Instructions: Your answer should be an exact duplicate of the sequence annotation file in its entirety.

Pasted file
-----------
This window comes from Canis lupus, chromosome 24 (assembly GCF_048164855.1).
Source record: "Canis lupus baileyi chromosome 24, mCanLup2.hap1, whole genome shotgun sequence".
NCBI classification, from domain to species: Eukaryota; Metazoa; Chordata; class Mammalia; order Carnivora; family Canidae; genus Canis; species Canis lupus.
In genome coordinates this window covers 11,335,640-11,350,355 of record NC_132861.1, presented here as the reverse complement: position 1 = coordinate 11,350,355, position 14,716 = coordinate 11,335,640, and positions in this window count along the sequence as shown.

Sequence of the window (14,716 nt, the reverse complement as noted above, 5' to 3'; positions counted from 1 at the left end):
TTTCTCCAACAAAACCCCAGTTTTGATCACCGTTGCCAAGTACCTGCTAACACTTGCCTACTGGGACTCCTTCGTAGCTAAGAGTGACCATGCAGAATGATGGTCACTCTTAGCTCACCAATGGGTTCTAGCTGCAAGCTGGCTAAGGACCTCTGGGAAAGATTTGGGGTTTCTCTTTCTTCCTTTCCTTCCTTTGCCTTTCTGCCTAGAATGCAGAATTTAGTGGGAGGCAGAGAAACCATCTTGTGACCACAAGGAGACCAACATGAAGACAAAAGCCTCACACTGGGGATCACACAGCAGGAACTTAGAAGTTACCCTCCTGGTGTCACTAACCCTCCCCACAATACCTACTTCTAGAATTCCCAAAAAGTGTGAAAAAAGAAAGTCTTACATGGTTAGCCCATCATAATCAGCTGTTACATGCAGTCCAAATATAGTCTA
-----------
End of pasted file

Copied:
This window comes from Canis lupus, chromosome 24 (assembly GCF_048164855.1).
Source record: "Canis lupus baileyi chromosome 24, mCanLup2.hap1, whole genome shotgun sequence".
NCBI classification, from domain to species: Eukaryota; Metazoa; Chordata; class Mammalia; order Carnivora; family Canidae; genus Canis; species Canis lupus.
In genome coordinates this window covers 11,335,640-11,350,355 of record NC_132861.1, presented here as the reverse complement: position 1 = coordinate 11,350,355, position 14,716 = coordinate 11,335,640, and positions in this window count along the sequence as shown.

Sequence of the window (14,716 nt, the reverse complement as noted above, 5' to 3'; positions counted from 1 at the left end):
TTTCTCCAACAAAACCCCAGTTTTGATCACCGTTGCCAAGTACCTGCTAACACTTGCCTACTGGGACTCCTTCGTAGCTAAGAGTGACCATGCAGAATGATGGTCACTCTTAGCTCACCAATGGGTTCTAGCTGCAAGCTGGCTAAGGACCTCTGGGAAAGATTTGGGGTTTCTCTTTCTTCCTTTCCTTCCTTTGCCTTTCTGCCTAGAATGCAGAATTTAGTGGGAGGCAGAGAAACCATCTTGTGACCACAAGGAGACCAACATGAAGACAAAAGCCTCACACTGGGGATCACACAGCAGGAACTTAGAAGTTACCCTCCTGGTGTCACTAACCCTCCCCACAATACCTACTTCTAGAATTCCCAAAAAGTGTGAAAAAAGAAAGTCTTACATGGTTAGCCCATCATAATCAGCTGTTACATGCAGTCCAAATATAGTCTA